As it happens, a San Antonio Unitarian Church (of all things!) has expressed an interest in producing Pale Idiot. And Lynn admits that he's overstated his affrontery at being ignored. "The larger issue is that there will be newer plays and other work that I'll want to have precedence. At the same time, I'm trying to retain a consciousness that I'm 26. In the timeline of things, when you look at other writers, I'm not supposed to have productions at certain places now. If I did, it might do more harm than good. There's still tons to learn. I'm trying to learn how to write novels. How do you learn that? What's the process?"
What the playwriting process is for these two playwrights seems contradictory: They both share and eschew aspects of each other's writing style and playmaking philosophy. One marked similarity is their shared sense that a play can take on diverse structural elements and still maintain its cohesion. "Where I imagine myself," offers Lynn, "is having broken past the narrative; now you can borrow from all these different schools. You don't fit in the timeline anymore, the timeline is broken. In some ways, I think theatre is just catching up. I think eventually it will realize that maybe the purpose of a play is just to put on a play. In the same way that a purpose of a painting is to make a picture, rather than to explore paintbrushes and canvas."
Bucci sees borrowing structures from established forms as the key to creating something new, "I think maybe that is where new stuff can happen, by mixing and matching structural elements from different signs to create a hybrid structure that can be filled with a third content of some kind. I think that's what happening with Altamont Now: It's all cultural elements that have been reassembled in a skewed way to project a different meaning.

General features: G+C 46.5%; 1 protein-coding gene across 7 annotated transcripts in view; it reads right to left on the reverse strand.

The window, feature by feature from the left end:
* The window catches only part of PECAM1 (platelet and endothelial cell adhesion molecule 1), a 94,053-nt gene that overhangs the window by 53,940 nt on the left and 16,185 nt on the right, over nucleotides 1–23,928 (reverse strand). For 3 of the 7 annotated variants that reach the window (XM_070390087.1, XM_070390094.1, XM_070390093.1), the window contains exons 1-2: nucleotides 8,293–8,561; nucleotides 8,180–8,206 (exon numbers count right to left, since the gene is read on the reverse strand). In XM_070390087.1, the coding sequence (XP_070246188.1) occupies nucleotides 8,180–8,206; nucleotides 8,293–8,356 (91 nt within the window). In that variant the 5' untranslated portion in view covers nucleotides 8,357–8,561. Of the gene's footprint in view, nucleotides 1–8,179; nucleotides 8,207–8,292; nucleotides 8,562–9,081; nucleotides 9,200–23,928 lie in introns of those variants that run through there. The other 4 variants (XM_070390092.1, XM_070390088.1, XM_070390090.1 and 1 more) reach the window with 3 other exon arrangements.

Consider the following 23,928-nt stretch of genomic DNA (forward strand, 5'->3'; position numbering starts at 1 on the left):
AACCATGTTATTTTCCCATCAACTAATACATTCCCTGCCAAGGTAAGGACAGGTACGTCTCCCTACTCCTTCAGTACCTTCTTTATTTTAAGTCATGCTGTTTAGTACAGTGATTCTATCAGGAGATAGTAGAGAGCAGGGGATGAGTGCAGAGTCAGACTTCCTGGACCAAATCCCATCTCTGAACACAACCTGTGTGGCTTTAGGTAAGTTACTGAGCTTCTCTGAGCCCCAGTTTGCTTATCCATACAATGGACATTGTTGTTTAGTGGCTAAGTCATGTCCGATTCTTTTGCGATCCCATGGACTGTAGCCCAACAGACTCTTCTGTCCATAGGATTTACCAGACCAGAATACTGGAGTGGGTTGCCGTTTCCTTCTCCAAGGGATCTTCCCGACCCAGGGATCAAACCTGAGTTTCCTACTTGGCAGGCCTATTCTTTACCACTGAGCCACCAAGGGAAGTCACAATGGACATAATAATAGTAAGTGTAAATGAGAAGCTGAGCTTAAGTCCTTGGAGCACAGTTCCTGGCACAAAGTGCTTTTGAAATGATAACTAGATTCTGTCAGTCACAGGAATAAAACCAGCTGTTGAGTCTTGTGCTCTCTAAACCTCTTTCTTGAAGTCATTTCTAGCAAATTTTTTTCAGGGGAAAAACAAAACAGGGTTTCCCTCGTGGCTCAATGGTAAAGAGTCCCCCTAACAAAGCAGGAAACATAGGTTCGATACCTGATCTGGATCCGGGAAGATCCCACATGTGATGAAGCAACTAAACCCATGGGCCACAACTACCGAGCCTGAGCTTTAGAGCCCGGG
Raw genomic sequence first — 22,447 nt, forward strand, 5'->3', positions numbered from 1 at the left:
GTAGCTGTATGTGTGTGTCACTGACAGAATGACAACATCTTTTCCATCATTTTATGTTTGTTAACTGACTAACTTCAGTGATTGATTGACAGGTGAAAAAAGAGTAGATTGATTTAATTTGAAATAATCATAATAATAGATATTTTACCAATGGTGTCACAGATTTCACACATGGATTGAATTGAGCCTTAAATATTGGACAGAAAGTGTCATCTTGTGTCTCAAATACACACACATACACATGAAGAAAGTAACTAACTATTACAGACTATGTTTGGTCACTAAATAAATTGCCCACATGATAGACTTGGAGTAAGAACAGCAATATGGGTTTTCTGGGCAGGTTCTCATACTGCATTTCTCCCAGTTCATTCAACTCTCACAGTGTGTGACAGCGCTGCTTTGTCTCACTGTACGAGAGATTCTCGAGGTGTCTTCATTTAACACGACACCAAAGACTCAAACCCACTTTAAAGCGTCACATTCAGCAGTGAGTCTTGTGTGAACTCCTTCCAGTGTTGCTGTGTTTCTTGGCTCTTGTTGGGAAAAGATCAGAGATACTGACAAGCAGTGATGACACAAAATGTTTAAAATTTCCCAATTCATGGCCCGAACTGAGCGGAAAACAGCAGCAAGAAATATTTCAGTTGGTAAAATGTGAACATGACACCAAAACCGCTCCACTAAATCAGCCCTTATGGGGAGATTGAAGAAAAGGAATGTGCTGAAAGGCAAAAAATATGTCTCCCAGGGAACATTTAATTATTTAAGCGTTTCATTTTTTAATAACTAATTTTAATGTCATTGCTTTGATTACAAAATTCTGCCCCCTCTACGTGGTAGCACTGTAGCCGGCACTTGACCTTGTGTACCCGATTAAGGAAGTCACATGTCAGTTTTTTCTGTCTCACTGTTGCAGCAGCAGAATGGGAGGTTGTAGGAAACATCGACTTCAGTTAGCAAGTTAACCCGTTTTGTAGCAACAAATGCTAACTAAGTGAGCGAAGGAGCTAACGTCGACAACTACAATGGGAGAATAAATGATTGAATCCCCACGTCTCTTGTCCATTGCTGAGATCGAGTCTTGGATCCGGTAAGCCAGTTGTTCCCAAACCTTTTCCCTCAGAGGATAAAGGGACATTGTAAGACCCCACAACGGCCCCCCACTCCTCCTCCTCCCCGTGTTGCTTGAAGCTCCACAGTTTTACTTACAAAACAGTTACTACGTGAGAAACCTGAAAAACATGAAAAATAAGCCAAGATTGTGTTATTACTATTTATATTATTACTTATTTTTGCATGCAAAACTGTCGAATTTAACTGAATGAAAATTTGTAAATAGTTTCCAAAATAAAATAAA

"I think that that's my goal right now," says Bucci, "to break things down so small to find the essence and the most economical way of what you need to get across. Then you can have three or four different reactions to the same thing simultaneously. I don't know how to do that yet, but I can sort of see it in my head. As I talk about it, it sounds collage-like and broken up, but it should, from the outside, look like a play. It's kind of punk in that it's D.I.Y. You have very little to work with. I think that those constrictions can do a lot to help you. I work with realism and the pop/rock song structure as the two main structures that I spin things off of, and those are two restrictive things."
Lynn continues confidently, "I mean, the sort of style of writing I'm into -- and I think the world is going to come around to -- I'm not into this sort of over-exactitude and this infatuation with form. You know: paintings about paintings or plays about plays about plays. We've gotten to a point where it's so self-loving. It's almost like taking your little airplane engine and instead of putting it in an airplane, putting it on stage and showing everybody, 'Wow. Look how powerful this is,' instead of getting in a plane and doing loop de loops. It's burying your tricks and putting on a show."
Both playwrights concur that sharing their work -- its liveness and its community nature -- keep them writing for the theatre, and for this community in particular. "Why am I doing theatre?" muses Bucci. "It's because live for me is so much more -- there's something you can get with your audience that you can't get when something becomes recorded, when something becomes commodified." Lynn echoes the sentiment: "I think I'll always write plays. Writing is such a sit-in-your-chair-by-yourself, and plays are -- especially the way we do them in the collective -- are the exact opposite of that. Let's argue this out, let's figure out what this means. So I'll always write plays; it's always got that sense of community, which is easy to miss being a writer."
Are these two playwrights missing out on fame and fortune in bigger but more hostile scenes? Lynn tells a harrowing tale of going martini-á-martini with New York writing scene old boy Gordon Lish and company. He ended up detoxing in a cab that a friend had to call for him. A brief letter defaming Lynn's ginful shortcomings arrived soon after; he might have been out of his league, but this is not Lynn's league. Austin provides far more stimulation and gratification, without the scene-making, drinking afficionadi. Bucci, too, finds himself disinclined towards any old boy sycophantry. "I want them to come to me," he says, adding that he senses an internal transformation. "The longer I stay in Texas, the more I'm like that, too. 'Come to me, buddy, come out to my shack. I've got my gun and my dog.'" And a typewriter with a hot new script.